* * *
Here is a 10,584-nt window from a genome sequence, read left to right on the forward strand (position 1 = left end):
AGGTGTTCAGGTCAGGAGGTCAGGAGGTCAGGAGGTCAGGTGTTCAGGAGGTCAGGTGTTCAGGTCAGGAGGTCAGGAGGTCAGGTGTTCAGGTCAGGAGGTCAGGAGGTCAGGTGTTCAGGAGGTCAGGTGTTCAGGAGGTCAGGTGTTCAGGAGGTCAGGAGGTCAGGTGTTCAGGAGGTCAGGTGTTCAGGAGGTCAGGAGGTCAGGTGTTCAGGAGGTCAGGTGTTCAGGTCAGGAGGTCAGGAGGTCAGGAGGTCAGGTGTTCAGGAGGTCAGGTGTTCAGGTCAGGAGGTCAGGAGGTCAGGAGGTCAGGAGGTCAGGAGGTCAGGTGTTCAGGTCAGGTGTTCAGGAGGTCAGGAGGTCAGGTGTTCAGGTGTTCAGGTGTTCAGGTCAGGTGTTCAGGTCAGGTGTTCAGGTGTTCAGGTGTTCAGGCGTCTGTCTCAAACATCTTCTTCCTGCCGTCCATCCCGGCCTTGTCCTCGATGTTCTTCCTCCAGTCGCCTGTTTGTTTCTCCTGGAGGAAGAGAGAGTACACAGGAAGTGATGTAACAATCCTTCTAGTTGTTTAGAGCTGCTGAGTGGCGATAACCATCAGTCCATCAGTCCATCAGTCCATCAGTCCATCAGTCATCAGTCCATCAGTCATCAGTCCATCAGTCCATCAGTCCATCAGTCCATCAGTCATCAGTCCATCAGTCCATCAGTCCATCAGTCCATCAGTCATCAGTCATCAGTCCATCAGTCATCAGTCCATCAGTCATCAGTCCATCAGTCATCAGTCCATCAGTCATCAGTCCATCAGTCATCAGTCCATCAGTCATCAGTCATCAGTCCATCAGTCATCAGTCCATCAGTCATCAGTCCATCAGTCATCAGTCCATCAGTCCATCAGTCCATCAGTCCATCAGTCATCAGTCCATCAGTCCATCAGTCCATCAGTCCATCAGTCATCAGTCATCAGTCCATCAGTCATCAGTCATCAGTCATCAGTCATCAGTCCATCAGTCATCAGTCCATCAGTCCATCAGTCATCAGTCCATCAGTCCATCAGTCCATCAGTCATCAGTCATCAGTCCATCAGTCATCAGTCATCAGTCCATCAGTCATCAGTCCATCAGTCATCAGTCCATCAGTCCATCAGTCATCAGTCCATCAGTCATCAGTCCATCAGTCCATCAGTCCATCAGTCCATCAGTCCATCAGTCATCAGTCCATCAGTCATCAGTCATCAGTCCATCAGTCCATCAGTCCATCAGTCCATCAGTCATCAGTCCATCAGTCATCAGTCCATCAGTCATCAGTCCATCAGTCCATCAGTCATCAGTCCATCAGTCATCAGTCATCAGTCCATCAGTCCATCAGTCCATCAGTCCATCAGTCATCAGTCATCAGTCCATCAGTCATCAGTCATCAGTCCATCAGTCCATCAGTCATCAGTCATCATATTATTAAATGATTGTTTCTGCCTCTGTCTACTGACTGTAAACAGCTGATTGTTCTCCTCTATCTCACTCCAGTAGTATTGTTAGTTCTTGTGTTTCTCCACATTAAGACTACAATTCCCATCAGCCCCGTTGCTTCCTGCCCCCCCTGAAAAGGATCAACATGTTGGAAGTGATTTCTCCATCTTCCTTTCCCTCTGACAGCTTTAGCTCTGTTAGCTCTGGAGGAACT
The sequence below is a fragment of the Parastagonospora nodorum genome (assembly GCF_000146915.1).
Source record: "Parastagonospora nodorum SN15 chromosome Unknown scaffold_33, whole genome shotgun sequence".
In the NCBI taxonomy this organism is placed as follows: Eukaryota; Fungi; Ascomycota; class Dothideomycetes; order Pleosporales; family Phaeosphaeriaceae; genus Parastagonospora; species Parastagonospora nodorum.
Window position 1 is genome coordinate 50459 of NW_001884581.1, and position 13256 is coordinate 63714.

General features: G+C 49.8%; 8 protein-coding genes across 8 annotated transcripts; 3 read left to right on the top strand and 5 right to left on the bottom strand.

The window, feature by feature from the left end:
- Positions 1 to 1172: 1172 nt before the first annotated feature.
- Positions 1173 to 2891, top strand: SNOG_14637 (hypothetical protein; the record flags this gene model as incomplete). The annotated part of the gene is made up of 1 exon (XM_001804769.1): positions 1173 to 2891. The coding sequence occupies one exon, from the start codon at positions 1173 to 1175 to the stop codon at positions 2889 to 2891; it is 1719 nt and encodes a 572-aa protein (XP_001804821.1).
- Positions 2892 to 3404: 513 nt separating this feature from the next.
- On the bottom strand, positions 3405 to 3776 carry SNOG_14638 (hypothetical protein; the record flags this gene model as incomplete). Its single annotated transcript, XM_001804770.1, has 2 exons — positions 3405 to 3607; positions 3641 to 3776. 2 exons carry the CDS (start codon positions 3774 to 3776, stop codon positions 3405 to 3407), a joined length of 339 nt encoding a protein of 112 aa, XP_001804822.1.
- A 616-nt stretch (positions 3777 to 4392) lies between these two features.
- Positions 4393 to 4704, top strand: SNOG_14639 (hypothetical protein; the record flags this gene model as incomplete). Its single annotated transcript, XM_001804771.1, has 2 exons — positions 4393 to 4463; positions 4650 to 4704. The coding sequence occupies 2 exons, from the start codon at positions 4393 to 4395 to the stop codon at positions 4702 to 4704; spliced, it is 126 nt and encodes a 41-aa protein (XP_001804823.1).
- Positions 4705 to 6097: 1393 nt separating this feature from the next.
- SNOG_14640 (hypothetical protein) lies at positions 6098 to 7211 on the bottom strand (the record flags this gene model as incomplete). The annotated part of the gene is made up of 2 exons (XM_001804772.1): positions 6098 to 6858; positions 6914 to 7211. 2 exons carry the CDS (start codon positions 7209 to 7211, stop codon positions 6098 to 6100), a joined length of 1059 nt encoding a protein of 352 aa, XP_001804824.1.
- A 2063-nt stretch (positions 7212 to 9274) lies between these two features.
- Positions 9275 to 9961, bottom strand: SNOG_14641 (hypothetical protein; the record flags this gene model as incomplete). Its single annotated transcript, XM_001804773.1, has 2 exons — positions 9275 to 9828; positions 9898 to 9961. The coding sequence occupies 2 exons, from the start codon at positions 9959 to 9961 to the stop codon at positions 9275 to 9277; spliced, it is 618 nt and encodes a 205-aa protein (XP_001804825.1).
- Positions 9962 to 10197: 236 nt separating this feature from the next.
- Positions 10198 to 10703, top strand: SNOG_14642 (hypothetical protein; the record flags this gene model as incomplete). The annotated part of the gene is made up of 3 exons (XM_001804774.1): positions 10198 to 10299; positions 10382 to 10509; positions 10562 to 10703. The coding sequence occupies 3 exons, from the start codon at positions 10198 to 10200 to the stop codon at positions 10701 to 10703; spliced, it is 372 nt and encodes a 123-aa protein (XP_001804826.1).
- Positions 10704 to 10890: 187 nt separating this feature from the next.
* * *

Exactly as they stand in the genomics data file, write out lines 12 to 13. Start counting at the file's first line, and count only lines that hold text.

- On the bottom strand, positions 3405 to 3776 carry SNOG_14638 (hypothetical protein; the record flags this gene model as incomplete). Its single annotated transcript, XM_001804770.1, has 2 exons — positions 3405 to 3607; positions 3641 to 3776. 2 exons carry the CDS (start codon positions 3774 to 3776, stop codon positions 3405 to 3407), a joined length of 339 nt encoding a protein of 112 aa, XP_001804822.1.
- A 616-nt stretch (positions 3777 to 4392) lies between these two features.